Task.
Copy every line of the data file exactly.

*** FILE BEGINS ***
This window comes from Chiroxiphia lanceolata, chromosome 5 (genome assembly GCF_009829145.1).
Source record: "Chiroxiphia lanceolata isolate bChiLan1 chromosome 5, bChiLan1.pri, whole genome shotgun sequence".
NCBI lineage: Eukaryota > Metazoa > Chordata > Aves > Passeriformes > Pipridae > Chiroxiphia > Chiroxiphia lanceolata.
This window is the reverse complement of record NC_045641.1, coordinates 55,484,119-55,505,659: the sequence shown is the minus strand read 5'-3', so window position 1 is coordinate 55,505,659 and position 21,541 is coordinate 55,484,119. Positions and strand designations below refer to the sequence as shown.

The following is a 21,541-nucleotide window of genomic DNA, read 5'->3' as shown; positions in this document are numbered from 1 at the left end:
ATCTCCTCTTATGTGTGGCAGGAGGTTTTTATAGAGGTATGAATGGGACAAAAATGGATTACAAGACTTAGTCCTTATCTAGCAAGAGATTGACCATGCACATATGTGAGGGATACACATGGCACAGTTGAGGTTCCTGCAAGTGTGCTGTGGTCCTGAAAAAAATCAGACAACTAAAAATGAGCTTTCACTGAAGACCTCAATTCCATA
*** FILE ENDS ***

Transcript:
This window comes from Chiroxiphia lanceolata, chromosome 5 (genome assembly GCF_009829145.1).
Source record: "Chiroxiphia lanceolata isolate bChiLan1 chromosome 5, bChiLan1.pri, whole genome shotgun sequence".
NCBI lineage: Eukaryota > Metazoa > Chordata > Aves > Passeriformes > Pipridae > Chiroxiphia > Chiroxiphia lanceolata.
This window is the reverse complement of record NC_045641.1, coordinates 55,484,119-55,505,659: the sequence shown is the minus strand read 5'-3', so window position 1 is coordinate 55,505,659 and position 21,541 is coordinate 55,484,119. Positions and strand designations below refer to the sequence as shown.

The following is a 21,541-nucleotide window of genomic DNA, read 5'->3' as shown; positions in this document are numbered from 1 at the left end:
ATCTCCTCTTATGTGTGGCAGGAGGTTTTTATAGAGGTATGAATGGGACAAAAATGGATTACAAGACTTAGTCCTTATCTAGCAAGAGATTGACCATGCACATATGTGAGGGATACACATGGCACAGTTGAGGTTCCTGCAAGTGTGCTGTGGTCCTGAAAAAAATCAGACAACTAAAAATGAGCTTTCACTGAAGACCTCAATTCCATA